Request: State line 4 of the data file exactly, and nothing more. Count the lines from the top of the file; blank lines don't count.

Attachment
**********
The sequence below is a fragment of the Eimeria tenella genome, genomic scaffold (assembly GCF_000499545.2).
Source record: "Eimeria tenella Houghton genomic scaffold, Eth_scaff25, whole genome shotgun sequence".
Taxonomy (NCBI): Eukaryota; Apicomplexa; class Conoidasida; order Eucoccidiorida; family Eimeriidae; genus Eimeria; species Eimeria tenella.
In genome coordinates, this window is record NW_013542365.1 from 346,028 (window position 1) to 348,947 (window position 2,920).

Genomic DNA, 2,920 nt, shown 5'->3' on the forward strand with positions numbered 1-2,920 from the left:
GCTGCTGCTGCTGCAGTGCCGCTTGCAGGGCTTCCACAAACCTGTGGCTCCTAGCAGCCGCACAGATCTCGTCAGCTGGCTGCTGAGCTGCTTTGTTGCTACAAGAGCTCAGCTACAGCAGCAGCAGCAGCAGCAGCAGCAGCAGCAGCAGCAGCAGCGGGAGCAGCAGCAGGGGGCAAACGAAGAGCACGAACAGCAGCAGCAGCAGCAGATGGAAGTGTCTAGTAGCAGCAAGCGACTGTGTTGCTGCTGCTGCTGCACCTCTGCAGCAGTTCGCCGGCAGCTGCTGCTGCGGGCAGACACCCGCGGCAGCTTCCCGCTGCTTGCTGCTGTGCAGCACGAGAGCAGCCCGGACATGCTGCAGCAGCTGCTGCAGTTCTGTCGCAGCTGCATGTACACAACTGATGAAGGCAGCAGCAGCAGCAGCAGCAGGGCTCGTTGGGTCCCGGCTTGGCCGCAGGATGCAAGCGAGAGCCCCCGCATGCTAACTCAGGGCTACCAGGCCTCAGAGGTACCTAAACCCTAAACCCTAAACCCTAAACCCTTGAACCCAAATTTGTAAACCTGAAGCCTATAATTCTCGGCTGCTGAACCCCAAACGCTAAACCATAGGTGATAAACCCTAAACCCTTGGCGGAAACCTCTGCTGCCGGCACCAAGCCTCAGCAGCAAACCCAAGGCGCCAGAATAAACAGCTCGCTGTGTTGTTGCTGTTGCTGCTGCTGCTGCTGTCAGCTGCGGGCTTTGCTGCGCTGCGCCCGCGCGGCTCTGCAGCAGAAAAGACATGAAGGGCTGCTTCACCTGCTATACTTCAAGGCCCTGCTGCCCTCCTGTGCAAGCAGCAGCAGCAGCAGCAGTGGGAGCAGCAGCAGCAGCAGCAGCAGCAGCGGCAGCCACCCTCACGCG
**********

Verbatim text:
In genome coordinates, this window is record NW_013542365.1 from 346,028 (window position 1) to 348,947 (window position 2,920).